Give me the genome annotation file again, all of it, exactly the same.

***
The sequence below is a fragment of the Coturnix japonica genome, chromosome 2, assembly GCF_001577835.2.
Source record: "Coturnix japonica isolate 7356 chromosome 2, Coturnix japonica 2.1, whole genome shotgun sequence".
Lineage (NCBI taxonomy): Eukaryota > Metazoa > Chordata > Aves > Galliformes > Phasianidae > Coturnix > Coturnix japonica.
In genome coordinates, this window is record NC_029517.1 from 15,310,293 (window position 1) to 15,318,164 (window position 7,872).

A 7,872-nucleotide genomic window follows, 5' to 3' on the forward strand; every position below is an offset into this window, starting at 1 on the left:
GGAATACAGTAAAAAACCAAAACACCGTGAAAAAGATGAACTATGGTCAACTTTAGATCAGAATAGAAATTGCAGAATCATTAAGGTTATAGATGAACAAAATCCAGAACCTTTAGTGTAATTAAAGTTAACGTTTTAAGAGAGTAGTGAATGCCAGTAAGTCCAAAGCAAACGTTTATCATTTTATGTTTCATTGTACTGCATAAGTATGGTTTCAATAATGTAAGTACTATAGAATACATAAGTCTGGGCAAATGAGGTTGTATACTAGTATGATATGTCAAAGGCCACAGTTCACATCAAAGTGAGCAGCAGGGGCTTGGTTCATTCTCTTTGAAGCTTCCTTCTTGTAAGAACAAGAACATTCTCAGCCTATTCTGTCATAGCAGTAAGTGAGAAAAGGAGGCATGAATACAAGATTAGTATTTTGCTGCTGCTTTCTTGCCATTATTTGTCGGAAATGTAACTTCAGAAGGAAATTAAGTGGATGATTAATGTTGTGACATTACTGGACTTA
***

The sequence below is a fragment of the Coturnix japonica genome, chromosome 2, assembly GCF_001577835.2.
Source record: "Coturnix japonica isolate 7356 chromosome 2, Coturnix japonica 2.1, whole genome shotgun sequence".
Lineage (NCBI taxonomy): Eukaryota > Metazoa > Chordata > Aves > Galliformes > Phasianidae > Coturnix > Coturnix japonica.
In genome coordinates, this window is record NC_029517.1 from 15,310,293 (window position 1) to 15,318,164 (window position 7,872).

A 7,872-nucleotide genomic window follows, 5' to 3' on the forward strand; every position below is an offset into this window, starting at 1 on the left:
GGAATACAGTAAAAAACCAAAACACCGTGAAAAAGATGAACTATGGTCAACTTTAGATCAGAATAGAAATTGCAGAATCATTAAGGTTATAGATGAACAAAATCCAGAACCTTTAGTGTAATTAAAGTTAACGTTTTAAGAGAGTAGTGAATGCCAGTAAGTCCAAAGCAAACGTTTATCATTTTATGTTTCATTGTACTGCATAAGTATGGTTTCAATAATGTAAGTACTATAGAATACATAAGTCTGGGCAAATGAGGTTGTATACTAGTATGATATGTCAAAGGCCACAGTTCACATCAAAGTGAGCAGCAGGGGCTTGGTTCATTCTCTTTGAAGCTTCCTTCTTGTAAGAACAAGAACATTCTCAGCCTATTCTGTCATAGCAGTAAGTGAGAAAAGGAGGCATGAATACAAGATTAGTATTTTGCTGCTGCTTTCTTGCCATTATTTGTCGGAAATGTAACTTCAGAAGGAAATTAAGTGGATGATTAATGTTGTGACATTACTGGACTTA